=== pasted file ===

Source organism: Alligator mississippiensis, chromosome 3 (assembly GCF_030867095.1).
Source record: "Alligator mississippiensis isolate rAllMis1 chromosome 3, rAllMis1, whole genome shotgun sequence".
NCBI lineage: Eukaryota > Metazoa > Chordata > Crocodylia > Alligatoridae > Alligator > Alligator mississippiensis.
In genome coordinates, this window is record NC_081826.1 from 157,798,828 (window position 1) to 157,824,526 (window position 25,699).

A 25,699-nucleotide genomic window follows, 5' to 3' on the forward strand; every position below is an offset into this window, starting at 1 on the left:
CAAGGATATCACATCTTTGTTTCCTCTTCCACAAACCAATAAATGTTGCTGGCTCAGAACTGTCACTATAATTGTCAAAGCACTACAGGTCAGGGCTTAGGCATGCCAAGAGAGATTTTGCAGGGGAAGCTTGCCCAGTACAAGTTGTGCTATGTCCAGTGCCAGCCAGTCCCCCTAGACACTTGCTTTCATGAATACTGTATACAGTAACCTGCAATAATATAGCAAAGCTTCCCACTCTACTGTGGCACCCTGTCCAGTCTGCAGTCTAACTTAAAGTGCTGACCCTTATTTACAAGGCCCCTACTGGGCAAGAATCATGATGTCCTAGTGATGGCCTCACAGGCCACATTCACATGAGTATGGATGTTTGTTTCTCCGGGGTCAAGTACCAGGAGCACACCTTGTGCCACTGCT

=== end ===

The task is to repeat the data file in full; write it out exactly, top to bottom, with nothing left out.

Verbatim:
Source organism: Alligator mississippiensis, chromosome 3 (assembly GCF_030867095.1).
Source record: "Alligator mississippiensis isolate rAllMis1 chromosome 3, rAllMis1, whole genome shotgun sequence".
NCBI lineage: Eukaryota > Metazoa > Chordata > Crocodylia > Alligatoridae > Alligator > Alligator mississippiensis.
In genome coordinates, this window is record NC_081826.1 from 157,798,828 (window position 1) to 157,824,526 (window position 25,699).

A 25,699-nucleotide genomic window follows, 5' to 3' on the forward strand; every position below is an offset into this window, starting at 1 on the left:
CAAGGATATCACATCTTTGTTTCCTCTTCCACAAACCAATAAATGTTGCTGGCTCAGAACTGTCACTATAATTGTCAAAGCACTACAGGTCAGGGCTTAGGCATGCCAAGAGAGATTTTGCAGGGGAAGCTTGCCCAGTACAAGTTGTGCTATGTCCAGTGCCAGCCAGTCCCCCTAGACACTTGCTTTCATGAATACTGTATACAGTAACCTGCAATAATATAGCAAAGCTTCCCACTCTACTGTGGCACCCTGTCCAGTCTGCAGTCTAACTTAAAGTGCTGACCCTTATTTACAAGGCCCCTACTGGGCAAGAATCATGATGTCCTAGTGATGGCCTCACAGGCCACATTCACATGAGTATGGATGTTTGTTTCTCCGGGGTCAAGTACCAGGAGCACACCTTGTGCCACTGCT